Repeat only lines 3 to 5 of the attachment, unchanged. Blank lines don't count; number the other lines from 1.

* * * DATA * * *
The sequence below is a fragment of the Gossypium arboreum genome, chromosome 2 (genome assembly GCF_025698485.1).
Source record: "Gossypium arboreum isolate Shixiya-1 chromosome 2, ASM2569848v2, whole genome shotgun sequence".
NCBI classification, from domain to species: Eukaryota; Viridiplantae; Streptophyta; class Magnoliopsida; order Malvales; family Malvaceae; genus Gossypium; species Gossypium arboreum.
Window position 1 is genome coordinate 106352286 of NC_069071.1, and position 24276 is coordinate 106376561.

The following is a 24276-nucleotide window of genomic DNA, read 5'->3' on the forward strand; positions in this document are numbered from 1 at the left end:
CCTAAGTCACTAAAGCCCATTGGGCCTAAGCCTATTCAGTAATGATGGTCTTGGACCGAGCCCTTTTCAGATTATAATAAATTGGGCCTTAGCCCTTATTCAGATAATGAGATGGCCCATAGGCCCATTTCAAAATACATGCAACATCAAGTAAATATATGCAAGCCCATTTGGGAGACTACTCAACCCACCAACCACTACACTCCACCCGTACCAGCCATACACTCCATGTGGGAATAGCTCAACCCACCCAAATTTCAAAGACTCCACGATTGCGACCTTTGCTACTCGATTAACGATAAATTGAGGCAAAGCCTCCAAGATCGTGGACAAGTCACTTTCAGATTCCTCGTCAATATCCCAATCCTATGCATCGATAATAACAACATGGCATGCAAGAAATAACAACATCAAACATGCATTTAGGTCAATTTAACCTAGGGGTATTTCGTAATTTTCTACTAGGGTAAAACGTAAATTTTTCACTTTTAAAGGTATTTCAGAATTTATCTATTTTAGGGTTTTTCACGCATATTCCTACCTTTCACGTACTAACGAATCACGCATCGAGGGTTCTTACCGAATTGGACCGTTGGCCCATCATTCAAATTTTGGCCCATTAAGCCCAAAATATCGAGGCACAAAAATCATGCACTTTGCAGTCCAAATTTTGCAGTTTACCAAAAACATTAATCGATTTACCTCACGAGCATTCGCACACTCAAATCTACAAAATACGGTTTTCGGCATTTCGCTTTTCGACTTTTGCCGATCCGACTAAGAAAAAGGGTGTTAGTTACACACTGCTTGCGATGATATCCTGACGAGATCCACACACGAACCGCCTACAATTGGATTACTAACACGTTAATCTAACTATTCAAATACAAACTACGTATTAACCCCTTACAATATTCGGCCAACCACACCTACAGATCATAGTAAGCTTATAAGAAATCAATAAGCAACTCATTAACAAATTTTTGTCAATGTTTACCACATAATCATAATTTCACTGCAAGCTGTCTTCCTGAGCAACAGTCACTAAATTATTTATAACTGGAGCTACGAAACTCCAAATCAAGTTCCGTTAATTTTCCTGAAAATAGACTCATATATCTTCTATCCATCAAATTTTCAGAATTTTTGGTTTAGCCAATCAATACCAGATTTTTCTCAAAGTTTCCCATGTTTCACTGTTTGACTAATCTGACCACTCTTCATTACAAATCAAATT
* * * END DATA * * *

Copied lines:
NCBI classification, from domain to species: Eukaryota; Viridiplantae; Streptophyta; class Magnoliopsida; order Malvales; family Malvaceae; genus Gossypium; species Gossypium arboreum.
Window position 1 is genome coordinate 106352286 of NC_069071.1, and position 24276 is coordinate 106376561.

The following is a 24276-nucleotide window of genomic DNA, read 5'->3' on the forward strand; positions in this document are numbered from 1 at the left end: